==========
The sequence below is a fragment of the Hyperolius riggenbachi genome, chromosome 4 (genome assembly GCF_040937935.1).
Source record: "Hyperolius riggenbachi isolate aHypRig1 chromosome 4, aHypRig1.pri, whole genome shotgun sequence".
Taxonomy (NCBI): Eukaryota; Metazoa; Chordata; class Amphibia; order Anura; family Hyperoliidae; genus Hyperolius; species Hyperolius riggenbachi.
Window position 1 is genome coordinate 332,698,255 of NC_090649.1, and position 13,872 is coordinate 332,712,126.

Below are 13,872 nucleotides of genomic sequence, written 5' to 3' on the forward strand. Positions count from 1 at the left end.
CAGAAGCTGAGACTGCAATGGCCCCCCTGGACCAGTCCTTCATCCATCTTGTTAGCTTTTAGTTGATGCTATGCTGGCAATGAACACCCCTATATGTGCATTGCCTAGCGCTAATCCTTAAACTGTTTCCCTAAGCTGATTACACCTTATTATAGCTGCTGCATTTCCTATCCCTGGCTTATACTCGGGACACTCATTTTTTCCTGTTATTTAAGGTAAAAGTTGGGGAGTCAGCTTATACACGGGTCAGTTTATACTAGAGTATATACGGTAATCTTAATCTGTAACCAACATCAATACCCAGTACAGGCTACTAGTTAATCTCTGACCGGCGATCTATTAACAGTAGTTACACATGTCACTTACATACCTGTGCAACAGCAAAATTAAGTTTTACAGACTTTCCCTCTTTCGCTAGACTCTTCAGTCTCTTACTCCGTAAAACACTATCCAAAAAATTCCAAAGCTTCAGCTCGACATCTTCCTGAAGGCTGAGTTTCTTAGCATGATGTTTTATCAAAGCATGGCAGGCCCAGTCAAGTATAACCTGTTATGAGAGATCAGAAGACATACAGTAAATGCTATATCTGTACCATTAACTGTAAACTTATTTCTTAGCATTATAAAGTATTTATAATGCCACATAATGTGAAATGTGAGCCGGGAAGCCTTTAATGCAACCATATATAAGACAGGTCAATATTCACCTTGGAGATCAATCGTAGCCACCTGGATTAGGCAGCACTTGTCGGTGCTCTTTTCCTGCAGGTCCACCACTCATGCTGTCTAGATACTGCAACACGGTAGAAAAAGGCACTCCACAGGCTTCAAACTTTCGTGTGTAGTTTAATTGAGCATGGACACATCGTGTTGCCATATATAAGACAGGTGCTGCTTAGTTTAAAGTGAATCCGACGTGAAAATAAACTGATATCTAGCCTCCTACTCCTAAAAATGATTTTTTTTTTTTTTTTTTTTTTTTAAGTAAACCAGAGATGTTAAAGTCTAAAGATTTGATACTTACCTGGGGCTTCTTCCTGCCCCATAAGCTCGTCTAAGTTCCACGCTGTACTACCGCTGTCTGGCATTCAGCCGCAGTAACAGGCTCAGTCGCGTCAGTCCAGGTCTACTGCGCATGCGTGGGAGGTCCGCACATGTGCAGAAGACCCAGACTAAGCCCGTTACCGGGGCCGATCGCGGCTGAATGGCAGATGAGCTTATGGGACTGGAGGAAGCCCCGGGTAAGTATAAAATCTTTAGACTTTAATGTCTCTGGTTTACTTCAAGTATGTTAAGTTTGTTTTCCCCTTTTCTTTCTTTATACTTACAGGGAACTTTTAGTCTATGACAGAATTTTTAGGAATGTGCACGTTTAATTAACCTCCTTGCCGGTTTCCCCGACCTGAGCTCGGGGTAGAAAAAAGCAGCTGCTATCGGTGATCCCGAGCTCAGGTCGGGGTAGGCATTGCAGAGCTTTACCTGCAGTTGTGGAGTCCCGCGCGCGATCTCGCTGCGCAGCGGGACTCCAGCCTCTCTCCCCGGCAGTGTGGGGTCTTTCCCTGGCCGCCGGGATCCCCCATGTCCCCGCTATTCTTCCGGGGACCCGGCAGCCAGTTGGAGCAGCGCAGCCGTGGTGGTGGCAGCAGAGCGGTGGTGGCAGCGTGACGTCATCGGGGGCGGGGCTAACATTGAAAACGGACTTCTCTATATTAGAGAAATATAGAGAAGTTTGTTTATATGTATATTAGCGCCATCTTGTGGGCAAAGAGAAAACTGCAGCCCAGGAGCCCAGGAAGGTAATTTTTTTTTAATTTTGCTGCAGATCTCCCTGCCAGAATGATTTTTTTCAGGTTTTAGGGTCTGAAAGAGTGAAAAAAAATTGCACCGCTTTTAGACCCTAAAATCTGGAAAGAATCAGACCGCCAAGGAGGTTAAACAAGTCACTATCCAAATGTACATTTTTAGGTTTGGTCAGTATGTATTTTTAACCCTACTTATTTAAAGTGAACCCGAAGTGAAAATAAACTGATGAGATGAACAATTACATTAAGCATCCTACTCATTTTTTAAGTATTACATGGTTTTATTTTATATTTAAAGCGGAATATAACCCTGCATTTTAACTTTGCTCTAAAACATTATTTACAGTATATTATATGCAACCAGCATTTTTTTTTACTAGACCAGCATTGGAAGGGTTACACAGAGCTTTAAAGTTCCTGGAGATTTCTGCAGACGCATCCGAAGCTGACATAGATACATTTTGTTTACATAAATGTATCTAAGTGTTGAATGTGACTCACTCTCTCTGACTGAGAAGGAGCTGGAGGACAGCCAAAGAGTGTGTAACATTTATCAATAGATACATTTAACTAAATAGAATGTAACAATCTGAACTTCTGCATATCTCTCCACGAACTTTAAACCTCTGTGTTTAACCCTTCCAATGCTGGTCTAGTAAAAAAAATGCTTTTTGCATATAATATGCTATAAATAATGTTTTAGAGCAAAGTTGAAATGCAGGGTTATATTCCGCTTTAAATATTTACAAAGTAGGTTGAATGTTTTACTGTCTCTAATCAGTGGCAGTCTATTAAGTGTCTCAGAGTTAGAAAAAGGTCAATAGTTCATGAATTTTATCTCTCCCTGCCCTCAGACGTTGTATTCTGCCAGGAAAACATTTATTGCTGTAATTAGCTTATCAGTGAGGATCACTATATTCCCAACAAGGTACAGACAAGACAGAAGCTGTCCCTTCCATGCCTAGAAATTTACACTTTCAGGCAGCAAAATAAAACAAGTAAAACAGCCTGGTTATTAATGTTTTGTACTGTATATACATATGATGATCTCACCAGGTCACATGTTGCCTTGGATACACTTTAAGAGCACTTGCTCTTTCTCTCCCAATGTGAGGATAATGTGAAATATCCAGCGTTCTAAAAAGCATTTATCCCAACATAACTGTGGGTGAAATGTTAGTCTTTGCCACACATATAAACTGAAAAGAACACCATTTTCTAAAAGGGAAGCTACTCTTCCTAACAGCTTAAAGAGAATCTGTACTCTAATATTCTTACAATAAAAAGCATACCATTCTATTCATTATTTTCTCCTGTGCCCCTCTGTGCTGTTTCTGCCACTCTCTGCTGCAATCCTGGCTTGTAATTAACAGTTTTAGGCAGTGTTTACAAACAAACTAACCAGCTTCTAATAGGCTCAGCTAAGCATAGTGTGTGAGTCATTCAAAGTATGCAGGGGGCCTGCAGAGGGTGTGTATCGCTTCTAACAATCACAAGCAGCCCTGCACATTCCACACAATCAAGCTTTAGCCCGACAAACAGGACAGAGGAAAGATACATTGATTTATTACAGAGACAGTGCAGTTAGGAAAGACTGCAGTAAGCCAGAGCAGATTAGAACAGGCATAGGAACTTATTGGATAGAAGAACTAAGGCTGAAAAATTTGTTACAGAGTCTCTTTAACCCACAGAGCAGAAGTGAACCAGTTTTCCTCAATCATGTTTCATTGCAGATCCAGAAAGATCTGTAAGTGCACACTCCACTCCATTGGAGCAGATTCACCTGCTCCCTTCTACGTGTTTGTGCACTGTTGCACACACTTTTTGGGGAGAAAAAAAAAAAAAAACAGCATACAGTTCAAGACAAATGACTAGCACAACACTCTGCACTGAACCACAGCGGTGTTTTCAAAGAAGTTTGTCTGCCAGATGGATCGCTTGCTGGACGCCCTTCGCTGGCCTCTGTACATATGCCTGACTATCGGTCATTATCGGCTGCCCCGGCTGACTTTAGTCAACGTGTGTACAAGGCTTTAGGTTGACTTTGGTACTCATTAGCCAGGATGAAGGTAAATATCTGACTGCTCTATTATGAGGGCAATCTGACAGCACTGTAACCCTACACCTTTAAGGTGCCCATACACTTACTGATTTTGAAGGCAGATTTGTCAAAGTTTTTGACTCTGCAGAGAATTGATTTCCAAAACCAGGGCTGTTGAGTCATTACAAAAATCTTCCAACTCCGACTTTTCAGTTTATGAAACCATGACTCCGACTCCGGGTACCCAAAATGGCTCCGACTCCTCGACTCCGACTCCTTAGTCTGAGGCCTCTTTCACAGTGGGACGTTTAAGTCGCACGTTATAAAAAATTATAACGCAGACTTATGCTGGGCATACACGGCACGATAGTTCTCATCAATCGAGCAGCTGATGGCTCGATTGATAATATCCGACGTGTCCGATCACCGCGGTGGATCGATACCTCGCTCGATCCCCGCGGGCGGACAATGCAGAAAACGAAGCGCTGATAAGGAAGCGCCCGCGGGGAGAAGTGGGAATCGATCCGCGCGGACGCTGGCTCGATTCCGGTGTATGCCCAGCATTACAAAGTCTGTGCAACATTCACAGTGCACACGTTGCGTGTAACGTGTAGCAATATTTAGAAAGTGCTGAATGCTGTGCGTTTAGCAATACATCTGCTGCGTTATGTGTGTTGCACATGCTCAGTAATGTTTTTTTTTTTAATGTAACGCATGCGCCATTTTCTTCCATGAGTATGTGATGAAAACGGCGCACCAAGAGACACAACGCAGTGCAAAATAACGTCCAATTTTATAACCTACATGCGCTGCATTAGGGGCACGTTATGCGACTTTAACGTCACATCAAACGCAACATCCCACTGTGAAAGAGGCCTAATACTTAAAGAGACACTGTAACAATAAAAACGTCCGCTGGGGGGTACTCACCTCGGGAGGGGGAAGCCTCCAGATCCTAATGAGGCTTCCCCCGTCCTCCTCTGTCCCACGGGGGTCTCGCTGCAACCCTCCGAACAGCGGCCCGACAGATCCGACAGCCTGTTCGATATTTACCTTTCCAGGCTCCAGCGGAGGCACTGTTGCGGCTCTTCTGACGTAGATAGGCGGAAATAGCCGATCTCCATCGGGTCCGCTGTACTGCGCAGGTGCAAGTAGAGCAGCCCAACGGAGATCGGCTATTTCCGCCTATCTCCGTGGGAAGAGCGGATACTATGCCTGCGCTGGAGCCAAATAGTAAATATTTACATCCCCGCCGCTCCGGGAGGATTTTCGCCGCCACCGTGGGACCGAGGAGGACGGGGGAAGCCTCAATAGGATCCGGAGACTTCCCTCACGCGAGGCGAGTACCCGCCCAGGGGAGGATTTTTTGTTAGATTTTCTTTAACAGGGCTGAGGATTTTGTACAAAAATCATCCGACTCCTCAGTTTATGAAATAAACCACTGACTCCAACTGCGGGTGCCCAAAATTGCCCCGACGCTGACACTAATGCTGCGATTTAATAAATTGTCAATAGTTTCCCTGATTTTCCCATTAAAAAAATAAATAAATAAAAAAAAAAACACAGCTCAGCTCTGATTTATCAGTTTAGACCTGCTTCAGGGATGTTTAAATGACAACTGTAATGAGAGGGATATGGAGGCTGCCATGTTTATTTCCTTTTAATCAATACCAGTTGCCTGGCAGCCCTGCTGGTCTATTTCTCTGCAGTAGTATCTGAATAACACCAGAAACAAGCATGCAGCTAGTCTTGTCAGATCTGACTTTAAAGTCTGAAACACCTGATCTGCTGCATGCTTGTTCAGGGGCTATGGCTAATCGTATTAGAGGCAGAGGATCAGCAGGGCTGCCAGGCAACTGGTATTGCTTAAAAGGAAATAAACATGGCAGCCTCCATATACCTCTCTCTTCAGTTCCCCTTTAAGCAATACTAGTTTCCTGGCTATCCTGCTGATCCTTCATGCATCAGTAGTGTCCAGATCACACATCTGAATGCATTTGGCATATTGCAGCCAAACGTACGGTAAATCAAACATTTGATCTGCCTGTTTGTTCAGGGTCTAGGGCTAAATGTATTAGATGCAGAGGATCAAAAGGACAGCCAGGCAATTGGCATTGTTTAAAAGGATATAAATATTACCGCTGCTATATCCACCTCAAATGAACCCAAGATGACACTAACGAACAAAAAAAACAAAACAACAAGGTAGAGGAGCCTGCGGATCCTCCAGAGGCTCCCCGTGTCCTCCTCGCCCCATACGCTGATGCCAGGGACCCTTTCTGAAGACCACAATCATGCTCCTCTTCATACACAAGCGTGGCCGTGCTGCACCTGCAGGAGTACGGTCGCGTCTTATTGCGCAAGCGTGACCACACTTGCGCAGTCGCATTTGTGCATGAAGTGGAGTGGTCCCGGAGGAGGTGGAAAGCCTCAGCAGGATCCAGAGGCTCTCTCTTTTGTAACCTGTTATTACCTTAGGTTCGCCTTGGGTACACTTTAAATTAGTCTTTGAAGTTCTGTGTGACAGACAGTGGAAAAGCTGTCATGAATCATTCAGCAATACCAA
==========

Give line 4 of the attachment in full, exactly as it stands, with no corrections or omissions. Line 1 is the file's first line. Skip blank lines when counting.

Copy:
Window position 1 is genome coordinate 332,698,255 of NC_090649.1, and position 13,872 is coordinate 332,712,126.